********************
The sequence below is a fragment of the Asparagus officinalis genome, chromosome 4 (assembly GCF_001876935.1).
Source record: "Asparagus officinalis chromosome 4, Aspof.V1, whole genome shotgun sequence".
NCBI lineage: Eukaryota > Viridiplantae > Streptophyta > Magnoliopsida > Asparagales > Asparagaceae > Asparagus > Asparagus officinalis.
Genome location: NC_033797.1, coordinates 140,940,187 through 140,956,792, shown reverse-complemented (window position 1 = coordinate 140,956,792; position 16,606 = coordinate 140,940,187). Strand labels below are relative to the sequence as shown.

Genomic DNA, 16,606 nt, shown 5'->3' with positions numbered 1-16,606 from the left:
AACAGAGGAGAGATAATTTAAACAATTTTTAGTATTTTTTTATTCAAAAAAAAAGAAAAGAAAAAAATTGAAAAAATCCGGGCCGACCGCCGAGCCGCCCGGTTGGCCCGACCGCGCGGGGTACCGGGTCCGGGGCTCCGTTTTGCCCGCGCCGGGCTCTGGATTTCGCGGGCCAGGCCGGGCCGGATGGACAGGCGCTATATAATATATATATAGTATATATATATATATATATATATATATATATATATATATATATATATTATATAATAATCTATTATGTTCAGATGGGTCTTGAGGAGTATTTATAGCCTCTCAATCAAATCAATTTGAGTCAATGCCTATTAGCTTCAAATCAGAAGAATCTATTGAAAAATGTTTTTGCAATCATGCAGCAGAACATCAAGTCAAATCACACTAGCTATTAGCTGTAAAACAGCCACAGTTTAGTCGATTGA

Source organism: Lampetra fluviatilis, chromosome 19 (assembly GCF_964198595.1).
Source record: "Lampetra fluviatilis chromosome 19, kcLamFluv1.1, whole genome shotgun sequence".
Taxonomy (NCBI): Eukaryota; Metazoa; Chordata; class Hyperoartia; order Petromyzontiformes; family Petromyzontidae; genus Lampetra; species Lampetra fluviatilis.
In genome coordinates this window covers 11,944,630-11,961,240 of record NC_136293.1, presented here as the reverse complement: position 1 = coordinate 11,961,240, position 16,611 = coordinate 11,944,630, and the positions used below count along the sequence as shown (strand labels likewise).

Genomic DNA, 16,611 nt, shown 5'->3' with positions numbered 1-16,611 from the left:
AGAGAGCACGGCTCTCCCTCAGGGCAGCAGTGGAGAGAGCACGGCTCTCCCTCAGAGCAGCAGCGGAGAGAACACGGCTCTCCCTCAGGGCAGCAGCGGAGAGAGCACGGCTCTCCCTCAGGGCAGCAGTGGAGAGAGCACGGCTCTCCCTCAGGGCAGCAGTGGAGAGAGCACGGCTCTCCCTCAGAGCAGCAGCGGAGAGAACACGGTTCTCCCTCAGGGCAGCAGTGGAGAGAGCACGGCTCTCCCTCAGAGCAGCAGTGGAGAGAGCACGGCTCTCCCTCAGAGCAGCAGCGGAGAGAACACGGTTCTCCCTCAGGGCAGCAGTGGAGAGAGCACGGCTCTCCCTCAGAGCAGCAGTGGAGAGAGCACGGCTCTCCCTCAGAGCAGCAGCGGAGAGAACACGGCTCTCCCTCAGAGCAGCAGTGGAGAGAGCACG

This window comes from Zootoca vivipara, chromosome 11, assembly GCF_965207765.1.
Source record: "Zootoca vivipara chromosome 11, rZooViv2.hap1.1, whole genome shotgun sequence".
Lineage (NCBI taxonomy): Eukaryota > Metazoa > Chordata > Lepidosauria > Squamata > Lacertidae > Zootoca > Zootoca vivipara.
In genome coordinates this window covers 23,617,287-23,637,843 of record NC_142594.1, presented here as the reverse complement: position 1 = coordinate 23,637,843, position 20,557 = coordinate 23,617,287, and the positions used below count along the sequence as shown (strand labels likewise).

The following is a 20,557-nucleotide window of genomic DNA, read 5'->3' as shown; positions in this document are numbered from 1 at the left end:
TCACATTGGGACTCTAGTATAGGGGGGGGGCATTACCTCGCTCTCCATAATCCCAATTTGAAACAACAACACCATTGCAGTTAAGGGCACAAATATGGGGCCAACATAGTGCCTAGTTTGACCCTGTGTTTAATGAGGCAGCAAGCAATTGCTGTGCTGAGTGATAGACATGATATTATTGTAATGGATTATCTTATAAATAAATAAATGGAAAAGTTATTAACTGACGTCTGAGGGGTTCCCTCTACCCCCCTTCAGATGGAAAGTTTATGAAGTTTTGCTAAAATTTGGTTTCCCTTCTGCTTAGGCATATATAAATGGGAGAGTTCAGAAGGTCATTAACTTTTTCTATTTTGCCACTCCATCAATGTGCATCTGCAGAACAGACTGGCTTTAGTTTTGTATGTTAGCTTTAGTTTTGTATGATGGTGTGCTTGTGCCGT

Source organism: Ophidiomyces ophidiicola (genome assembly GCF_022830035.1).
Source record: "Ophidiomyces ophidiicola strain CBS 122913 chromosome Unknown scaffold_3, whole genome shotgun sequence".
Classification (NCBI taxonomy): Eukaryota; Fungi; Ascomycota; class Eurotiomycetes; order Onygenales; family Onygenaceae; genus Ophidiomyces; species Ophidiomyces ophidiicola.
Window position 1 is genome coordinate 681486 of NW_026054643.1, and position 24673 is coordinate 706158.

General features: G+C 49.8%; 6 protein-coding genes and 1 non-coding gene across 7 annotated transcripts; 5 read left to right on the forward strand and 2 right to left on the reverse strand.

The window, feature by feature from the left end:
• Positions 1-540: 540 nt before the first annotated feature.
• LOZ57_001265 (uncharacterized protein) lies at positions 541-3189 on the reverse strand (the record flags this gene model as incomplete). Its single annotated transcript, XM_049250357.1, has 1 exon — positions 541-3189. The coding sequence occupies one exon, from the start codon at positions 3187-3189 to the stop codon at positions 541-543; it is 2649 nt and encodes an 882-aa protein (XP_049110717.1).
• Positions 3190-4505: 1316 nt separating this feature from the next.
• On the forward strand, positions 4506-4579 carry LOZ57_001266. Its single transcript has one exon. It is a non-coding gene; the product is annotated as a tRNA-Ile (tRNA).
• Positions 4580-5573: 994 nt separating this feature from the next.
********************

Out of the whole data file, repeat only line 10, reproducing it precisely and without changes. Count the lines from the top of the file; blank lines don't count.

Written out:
In genome coordinates this window covers 11,944,630-11,961,240 of record NC_136293.1, presented here as the reverse complement: position 1 = coordinate 11,961,240, position 16,611 = coordinate 11,944,630, and the positions used below count along the sequence as shown (strand labels likewise).